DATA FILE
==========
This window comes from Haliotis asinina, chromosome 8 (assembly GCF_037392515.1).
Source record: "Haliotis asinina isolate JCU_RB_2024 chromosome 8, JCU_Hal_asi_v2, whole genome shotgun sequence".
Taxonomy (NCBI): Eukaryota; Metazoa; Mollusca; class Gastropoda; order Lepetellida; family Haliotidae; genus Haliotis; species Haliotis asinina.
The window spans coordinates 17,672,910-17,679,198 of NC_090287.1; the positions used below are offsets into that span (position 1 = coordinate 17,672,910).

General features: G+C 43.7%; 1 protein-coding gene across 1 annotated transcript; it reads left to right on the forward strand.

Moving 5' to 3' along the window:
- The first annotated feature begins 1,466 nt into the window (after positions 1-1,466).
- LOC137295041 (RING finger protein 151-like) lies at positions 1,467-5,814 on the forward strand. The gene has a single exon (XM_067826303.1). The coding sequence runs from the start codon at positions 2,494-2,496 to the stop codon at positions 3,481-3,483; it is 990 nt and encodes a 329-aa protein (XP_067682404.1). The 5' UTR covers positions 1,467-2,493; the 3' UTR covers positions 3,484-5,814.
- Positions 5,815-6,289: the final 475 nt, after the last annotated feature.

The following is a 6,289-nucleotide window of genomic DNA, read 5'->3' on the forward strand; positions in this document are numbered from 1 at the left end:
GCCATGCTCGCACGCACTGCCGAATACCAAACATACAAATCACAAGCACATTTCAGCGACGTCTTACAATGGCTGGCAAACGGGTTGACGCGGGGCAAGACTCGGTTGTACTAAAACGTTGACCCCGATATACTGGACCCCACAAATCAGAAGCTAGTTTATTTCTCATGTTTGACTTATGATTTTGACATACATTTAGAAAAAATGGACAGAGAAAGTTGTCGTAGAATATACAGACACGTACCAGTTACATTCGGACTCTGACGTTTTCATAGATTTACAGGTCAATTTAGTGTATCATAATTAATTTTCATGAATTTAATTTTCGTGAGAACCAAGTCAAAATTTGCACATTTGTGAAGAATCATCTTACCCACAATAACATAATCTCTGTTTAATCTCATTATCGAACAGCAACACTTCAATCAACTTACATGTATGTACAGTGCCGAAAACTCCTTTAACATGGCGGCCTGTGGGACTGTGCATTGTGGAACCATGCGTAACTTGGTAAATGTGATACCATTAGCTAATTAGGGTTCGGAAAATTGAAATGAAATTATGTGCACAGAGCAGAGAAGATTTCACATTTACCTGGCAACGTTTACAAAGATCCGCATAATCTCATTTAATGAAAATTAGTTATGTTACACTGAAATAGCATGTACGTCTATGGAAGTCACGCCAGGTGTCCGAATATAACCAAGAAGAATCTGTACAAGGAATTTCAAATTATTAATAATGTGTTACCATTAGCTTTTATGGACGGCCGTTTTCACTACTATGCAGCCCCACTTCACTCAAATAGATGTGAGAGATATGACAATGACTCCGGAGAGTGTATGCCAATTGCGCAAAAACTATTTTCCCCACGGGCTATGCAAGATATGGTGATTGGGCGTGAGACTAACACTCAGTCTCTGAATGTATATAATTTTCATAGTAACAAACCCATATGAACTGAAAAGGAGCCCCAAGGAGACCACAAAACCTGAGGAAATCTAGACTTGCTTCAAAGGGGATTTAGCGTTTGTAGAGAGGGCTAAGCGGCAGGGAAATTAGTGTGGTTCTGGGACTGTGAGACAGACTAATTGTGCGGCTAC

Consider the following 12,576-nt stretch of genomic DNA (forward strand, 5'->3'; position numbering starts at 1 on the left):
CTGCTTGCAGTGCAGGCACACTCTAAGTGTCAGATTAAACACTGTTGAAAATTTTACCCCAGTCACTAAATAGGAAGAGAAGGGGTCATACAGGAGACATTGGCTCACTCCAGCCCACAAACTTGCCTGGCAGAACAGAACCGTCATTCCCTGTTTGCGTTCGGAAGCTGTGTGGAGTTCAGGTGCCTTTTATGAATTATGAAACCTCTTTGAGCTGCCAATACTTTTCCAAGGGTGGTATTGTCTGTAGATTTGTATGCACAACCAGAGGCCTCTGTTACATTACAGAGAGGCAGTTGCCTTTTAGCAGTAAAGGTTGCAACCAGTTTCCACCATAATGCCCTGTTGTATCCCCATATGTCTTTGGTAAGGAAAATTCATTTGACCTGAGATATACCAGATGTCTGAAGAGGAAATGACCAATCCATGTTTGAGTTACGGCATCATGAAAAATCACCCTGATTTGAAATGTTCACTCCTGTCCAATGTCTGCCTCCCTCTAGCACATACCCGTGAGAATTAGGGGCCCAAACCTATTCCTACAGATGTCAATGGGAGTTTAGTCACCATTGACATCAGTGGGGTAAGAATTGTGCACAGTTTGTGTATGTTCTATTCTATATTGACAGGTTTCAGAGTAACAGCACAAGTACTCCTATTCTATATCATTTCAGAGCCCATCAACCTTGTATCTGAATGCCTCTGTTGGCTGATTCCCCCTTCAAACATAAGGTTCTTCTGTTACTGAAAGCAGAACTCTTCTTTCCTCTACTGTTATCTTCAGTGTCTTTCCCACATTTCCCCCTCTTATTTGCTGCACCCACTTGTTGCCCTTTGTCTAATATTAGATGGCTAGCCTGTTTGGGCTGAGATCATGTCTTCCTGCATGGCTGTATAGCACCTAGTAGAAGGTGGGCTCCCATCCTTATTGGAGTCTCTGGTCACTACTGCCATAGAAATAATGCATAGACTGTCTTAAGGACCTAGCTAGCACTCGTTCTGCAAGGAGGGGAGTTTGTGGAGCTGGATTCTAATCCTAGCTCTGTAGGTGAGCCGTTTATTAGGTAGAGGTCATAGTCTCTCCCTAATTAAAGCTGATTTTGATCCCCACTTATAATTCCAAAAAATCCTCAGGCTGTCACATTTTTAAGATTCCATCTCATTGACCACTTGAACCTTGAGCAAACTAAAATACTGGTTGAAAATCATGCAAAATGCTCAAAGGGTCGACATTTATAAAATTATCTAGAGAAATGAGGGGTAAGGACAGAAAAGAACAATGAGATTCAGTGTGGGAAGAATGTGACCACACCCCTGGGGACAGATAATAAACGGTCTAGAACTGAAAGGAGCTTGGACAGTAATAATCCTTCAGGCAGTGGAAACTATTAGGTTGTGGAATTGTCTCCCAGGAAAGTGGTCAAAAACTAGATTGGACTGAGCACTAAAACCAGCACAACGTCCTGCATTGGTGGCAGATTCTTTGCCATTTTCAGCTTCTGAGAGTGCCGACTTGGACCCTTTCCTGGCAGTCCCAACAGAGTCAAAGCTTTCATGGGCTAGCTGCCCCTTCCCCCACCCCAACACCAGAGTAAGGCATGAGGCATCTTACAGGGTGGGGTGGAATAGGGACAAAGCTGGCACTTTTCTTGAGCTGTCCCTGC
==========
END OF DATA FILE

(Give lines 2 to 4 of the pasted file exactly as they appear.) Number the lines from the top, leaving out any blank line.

Source record: "Haliotis asinina isolate JCU_RB_2024 chromosome 8, JCU_Hal_asi_v2, whole genome shotgun sequence".
Taxonomy (NCBI): Eukaryota; Metazoa; Mollusca; class Gastropoda; order Lepetellida; family Haliotidae; genus Haliotis; species Haliotis asinina.
The window spans coordinates 17,672,910-17,679,198 of NC_090287.1; the positions used below are offsets into that span (position 1 = coordinate 17,672,910).